The ICS was originally developed to help coordinate the multiple agencies and types of response personnel acting to control wild-land fires. The physical and financial risk in wild-land firefighting can be extreme when multiple agencies come together. Disparate organizations are able to work together effectively using ICS because, among other reasons, it establishes a common terminology and advocates a management-by-objectives philosophy.
The decision to participate in ICS is based on an understanding that, by doing so, an agency or individual can expect the following:
One of the main tenets of ICS is that a wide range of tasks is necessary in any incident response. These tasks can be grouped into categories that reflect similarities. For instance, all tasks that represent support of response personnel through the provision of accurate information can be grouped into the Planning Section. This approach has led to the description of five main functional areas that are necessary for response (Figure B-1):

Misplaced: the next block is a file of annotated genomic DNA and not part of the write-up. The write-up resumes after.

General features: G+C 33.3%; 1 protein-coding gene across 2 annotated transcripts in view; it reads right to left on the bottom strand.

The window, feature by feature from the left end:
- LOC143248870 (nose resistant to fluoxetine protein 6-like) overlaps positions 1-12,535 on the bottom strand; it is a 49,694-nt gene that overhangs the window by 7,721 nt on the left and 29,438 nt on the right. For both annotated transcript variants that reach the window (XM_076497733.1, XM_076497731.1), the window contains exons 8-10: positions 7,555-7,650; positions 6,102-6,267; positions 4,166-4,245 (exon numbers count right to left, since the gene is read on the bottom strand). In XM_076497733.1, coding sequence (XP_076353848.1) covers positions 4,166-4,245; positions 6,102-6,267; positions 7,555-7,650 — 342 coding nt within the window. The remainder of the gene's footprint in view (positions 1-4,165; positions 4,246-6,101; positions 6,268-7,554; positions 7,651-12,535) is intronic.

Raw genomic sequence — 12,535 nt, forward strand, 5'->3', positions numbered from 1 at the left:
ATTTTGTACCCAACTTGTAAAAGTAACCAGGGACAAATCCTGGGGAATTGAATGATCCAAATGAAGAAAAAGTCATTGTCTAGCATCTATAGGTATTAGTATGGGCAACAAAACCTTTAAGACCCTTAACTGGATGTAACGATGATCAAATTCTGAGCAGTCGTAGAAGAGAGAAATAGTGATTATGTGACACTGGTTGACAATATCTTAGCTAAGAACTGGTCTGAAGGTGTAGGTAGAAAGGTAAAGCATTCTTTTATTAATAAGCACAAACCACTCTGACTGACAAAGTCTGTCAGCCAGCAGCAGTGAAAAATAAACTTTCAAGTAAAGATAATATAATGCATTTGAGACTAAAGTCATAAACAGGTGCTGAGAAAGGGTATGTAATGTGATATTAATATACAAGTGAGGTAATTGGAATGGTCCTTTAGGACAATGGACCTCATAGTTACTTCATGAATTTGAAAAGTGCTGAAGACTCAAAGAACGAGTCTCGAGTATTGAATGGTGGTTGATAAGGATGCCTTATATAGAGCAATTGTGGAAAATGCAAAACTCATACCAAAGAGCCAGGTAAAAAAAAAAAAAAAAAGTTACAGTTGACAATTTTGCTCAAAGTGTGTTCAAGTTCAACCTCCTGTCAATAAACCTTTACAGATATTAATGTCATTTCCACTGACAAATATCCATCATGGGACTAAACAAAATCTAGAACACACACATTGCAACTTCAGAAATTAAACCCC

Figure B-1. Incident Command System
Public health and medical disciplines have focused historically on the Operations functions necessary for response. Experience demonstrates that problems will arise if inadequate attention is paid to the other functional areas:
• Protection of responders: Inadequate initial consideration for personal protective equipment (PPE) could cause responders to be exposed to an infectious disease (a Safety function).
• Management of strategies: Inadequate coordination of strategies and tactics for screening for a disease might promote confusion in the patient population if people receive different evaluation or treatment at various healthcare facilities (a Command function).